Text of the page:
As for you statement on adoption, I would have to respectfully disagree and again state that there seems to be a misunderstanding of the original statement. The church does not mandate that all couples dealing with infertility adopt children. It is simply a suggestion on a way to grow your family. It is in no way saying that ONLY couples with infertility should adopt. I can see how you might jump to that conclusion. However, that is a bit of a leap and an incorrect one, at that.

I'm not clear on exactly who the 'YOU' is when you aasked, "how many of YOU have adopted a child in need?" Catholics? Catholics with infertility? Catholics who are fertile? Non-Catholics? Couples with infertility? Singles with infertility? Couples who are fertile? Jews? Muslim? Hindus? The population of the world in general? Gosh, I don't know ANY of these statistics. If you do, please share them.

My husband and I have discussed adoption and we are open to adopting as a means to grow our family. I guess, since we have infertility, we'd fall into the 'poor little infertiles" category, as you named it. Gosh, did you think I thought of myself as a "choosen one"? Again a name, you said -- not I, not the church. I don't. I also don't think of myself (and neither does the church to my knowledge) as a poor little infertile, either.

I believe that some people feel a call to adopt and some do not. I know fertiles and infertiles a like who have adopted and those who do not feel adoption is in their future. I sincerely hope that anyone that is called to adoption, for whatever reason, does NOT think of adoption as... how did you put it... "pick[ing] up others scraps"! I have NEVER heard one adoptive couple call their adopted child a "scrap". I more often hear terms such as miracle, gift from God, son, daughter, etc. I think many of you would agree with me on this one.

As for the exact numbers you asked for, I do not know. I can say that I personally know 14 families who have been blessed with the gift of adoption in the last year! I know many more who are waiting for this gift. They are families that have infertility and families that are as fertile as can be. They got past the down payment and paperwork. Amazing, huh? Yes, actually. Adoption can be amazing. I've witnessed it and it is beautiful (again, just my humble opinion).

I'm sorry you have such harsh feelings about the church. I believe I most likely feel the exact opposite. For some reason, as much as you say that my "intolerance and hatred" is showing through... it seems that you, and maybe some others as well, might possibly have a little of that of your own. That is your right. Granted, that is just my opinion -- and you have already established over and over that you do not care what I think.

All the best to you. :)

Joy said...

I think there may be a comment in your spam mail... :) Not sure why it does that! Sorry!

lis said...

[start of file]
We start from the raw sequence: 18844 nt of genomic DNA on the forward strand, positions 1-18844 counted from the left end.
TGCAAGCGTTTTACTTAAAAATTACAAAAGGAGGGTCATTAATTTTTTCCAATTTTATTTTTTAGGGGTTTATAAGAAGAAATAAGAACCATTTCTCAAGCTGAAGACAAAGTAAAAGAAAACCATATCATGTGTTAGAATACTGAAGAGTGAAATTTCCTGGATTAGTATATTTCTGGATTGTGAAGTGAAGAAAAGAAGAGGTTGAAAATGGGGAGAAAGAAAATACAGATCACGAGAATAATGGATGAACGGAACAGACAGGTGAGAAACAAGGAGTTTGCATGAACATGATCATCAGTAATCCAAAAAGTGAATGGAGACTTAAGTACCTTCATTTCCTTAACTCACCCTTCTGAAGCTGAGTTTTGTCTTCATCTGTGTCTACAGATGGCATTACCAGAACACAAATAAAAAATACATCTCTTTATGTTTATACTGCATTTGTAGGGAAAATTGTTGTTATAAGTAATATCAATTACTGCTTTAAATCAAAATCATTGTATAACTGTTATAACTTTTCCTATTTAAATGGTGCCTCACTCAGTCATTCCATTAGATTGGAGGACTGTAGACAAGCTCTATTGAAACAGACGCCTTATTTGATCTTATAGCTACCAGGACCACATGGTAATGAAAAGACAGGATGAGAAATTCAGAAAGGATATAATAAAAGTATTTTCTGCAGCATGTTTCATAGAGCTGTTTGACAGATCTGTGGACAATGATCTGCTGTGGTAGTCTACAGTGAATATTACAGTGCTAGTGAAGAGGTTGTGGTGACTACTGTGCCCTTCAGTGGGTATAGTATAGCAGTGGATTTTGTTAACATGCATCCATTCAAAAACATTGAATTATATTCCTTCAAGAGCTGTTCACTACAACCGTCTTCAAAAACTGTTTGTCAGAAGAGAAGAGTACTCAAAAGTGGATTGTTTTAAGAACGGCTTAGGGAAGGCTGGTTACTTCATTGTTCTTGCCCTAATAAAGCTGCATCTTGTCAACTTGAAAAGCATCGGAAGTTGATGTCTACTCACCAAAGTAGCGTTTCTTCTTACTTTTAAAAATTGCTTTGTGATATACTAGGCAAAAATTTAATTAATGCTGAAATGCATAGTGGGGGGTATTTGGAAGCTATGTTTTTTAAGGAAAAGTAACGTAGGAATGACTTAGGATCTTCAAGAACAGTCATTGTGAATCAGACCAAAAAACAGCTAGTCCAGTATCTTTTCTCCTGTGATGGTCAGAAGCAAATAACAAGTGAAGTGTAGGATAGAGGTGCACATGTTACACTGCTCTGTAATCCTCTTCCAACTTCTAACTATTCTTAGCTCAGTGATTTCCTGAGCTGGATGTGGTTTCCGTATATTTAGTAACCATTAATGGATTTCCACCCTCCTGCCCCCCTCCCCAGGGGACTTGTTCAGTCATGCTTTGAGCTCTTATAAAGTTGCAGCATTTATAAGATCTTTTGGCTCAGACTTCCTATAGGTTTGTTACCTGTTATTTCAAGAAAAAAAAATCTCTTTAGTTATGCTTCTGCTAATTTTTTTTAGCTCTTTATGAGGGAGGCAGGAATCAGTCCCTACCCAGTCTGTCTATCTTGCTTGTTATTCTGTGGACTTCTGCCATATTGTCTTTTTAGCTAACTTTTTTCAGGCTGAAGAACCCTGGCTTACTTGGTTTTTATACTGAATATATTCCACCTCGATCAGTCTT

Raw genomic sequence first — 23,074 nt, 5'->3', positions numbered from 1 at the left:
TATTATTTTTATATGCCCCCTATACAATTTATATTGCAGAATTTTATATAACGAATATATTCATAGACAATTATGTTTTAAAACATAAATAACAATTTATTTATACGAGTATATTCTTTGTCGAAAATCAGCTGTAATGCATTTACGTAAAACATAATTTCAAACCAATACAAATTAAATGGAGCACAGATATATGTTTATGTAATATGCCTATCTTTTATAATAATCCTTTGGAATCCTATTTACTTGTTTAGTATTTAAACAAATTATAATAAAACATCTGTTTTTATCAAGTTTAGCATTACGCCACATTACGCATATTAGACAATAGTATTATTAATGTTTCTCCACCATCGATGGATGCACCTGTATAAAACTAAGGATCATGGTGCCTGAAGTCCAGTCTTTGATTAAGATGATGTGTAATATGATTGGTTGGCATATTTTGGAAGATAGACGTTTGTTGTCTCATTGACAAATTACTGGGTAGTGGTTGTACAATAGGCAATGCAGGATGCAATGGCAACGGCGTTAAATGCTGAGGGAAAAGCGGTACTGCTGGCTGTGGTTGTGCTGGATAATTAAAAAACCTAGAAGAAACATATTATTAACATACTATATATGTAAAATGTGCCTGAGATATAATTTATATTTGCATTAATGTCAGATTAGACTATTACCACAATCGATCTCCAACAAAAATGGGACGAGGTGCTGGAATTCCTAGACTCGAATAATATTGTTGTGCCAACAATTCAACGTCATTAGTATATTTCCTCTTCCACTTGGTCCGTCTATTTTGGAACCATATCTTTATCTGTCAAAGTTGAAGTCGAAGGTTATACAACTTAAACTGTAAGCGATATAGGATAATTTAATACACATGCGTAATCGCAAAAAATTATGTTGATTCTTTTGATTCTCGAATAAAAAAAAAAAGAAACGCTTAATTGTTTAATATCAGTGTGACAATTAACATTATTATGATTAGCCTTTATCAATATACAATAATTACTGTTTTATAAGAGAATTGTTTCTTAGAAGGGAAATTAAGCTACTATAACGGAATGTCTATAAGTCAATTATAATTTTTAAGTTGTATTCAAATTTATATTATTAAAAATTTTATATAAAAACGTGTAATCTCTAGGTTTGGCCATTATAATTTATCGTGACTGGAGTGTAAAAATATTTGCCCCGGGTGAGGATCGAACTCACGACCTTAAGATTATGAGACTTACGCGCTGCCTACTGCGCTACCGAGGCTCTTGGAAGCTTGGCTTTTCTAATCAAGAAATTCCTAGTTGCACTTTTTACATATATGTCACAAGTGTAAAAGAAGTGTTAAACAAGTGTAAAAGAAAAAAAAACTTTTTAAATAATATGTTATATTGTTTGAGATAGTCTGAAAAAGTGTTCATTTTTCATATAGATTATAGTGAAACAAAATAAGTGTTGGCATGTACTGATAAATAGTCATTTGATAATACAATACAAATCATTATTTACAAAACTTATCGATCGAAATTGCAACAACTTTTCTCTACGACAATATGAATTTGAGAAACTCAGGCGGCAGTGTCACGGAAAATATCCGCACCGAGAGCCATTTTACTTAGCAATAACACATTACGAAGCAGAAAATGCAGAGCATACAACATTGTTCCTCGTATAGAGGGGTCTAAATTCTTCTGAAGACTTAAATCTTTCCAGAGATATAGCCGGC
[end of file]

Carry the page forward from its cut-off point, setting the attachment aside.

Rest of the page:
Joy, first off let me thank you for keeping a calm head. And let me apologize for grouping you in with the many hatemongers who I have personally come across in this interchange and in many, many other conversations about ivf/art that I have participated in on the internet. Forgive me for misinterpreting your posted "teachings" and intentions for doing so. I can say for me, yes both infertility and the church are a sore spot. I spent 12 years in catholic school and now find myself cast out by my own religion because I have a disease that destroyed my fallopian tubes. I don't feel that I have any less of a right to build a family created of my husband than anyone else. I understand that others disapprove/disagree. For that, no I don't care. I don't believe that others have the right to preach intolerance and hate in gods name (not saying you, trust me, this is a daily occurance for many of us infertiles who pursue ivf. For me nothing else was an option, and I don't believe that anyone knows what they would do, regardless of their beliefs, until they sit in a room with a doctor who tells them that they will never conceive naturally. its easy for so many posters here to think that they would, but trust me, they wouldn't. And you may know, as an infertile, that many people will suggest "just adopt!" With a dismissive smile on their faces. I IN NO WAY mean to demean the process of adoption and the children or families that result from it. I agree that it is a beautiful thing. For many reasons, though, money, sexuality, age and tons of other reasons, adoption is not an option for some couples. I called it "picking up the scraps" because when people suggest it to some of us, it feels like the onus of saving the foster and adoptive children of the world is on us. That's just not fair. My husband and I will probably adopt a child or more even if we are successful with fertility treatments, but its not fair to assume that all couples are able to pursue it, its just not. And hey, my post was surely emotional. My babies would never have been here without ivf. Even though I couldn't keep them, I would never regret them. My husband and I celebrated and loved each embryo that we created. And we put each one back. Of course, we only made 6 in two rounds of ivf. Look, I was brought up in a church that taught me to love others, not to persecute. I have been brutally persecuted for my choices. I can handle it, but I just wish things were different. Where I worried about my judgement and others about theirs. I believe (hot headed comments aside, and really, it wasn't THAT bad) that I put only good into this world, and I plan to pass that on through my children, however they get here. I just wish people could see the 99% of things that they would approve of, not the 1% that they don't. I want to save my IF brothers and sisters from judgement, that's all. As you know, this life and this problem we both face is hard enough. Can't we find a way to help each other through it without being adverse? (Again, not to you, to all the meanies) I hope this posts, its v long!